The Florida Developmental Education Association is firmly opposed to the proposal to trim approximately $131 million from the Florida College System budget, which will include a $55 million dollar reduction in funding for remediation. If passed, this budget will result in a 74 percent reduction in higher education appropriation.
Honestly, it is difficult to understand the rationale for such deep cuts given the positive economic impact and national exposure of Florida’s two-year institutions. In 2013, an executive summary issued by EMSI concluded that Florida’s state and community colleges contributed $26.6 billion annually to Florida’s economy, providing taxpayers with a 9.4% return on their investment. This analysis is aligned with more recent findings released by the Center for the Analysis of Postsecondary Education and Employment (CAPSEE) on the nationwide economic impact of community colleges. Dr. Tom Bailey, CAPSEE lead researcher, asserts that “the fundamental policy implication is that college is a good investment.” Furthermore, FCS institutions consistently garner national acclaim. In 2015, Tallahassee Community College was ranked as one of the top ten community colleges in the country by Huffington Post. Broward College and Indian River State College are 2017 finalists with distinction for the prestigious Aspen Prize for Community College Excellence. Last week, the Florida Department of Education released stunning data showing that Florida’s state and community colleges continue to lead the nation in percentage of community college graduates. Again, it is difficult to understand how excellent performance is rewarded with cuts.
More discouraging is the proposed cut in remediation. Enacted in 2013, Florida Statute 1008.30, also known as Senate Bill 1720, was indeed groundbreaking legislation designed to accelerate academic progression by allowing students to exempt placement testing. Quite naturally, by allowing large groups of students to opt out of remediation, statewide data reflect declines in enrollment in developmental education courses by approximately 44%. Nonetheless, those declines do not necessarily equate to reduced need, a point that Edwin Massey, president of Indian River State College, argued in a recent article in the Tallahassee Democrat, for what has not changed as a result of the 2013 legislation is the number of diverse students who arrive on our campuses with wide-ranging academic abilities. By merely shifting academically underprepared students to gateway English, math and other college credit-bearing courses without remediation, more academic support has become necessary in order to ensure the success of those students.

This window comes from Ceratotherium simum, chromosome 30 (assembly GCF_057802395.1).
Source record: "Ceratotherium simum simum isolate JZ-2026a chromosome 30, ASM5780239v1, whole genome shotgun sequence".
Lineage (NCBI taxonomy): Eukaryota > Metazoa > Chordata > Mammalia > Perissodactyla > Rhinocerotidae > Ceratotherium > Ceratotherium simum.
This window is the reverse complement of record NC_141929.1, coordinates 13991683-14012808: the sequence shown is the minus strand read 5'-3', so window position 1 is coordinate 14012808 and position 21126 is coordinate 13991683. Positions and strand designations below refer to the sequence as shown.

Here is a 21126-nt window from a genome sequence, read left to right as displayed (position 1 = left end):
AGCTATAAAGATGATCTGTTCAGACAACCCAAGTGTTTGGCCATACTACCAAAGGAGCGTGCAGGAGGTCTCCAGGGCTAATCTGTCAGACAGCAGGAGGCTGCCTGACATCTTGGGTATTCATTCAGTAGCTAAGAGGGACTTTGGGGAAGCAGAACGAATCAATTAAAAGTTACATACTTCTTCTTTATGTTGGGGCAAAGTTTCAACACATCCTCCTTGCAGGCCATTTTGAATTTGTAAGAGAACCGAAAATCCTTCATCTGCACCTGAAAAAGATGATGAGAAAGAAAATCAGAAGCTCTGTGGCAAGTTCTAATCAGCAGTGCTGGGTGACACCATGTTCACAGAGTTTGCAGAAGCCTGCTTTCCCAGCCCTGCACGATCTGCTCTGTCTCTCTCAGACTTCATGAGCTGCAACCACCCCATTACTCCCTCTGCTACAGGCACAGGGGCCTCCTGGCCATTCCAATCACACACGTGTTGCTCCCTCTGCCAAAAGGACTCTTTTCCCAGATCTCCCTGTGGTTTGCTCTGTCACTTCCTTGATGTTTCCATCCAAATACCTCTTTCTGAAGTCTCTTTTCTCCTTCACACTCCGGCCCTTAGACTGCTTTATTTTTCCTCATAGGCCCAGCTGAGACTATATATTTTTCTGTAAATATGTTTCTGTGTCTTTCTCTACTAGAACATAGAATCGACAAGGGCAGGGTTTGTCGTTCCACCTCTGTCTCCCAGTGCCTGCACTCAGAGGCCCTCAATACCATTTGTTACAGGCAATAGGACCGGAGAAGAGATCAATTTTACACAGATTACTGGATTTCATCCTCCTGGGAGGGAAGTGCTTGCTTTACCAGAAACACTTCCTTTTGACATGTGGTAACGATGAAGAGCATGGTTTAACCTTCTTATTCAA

FDEA, an organization that represents faculty, staff and administrators who provide learning assistance to students at two-year and four-year institutions in Florida, contends that academic support for students across the learning continuum remains an important feature of the community college and the true role of developmental education. We agree with members of the Council of Presidents who have argued against these cuts, particularly cuts to programs that assist our most vulnerable student populations. As open-access institutions, Florida’s state/community colleges cannot afford to abandon the mission to provide academic and economic opportunity for all.
Sharisse Turner, President
Florida Developmental Education Association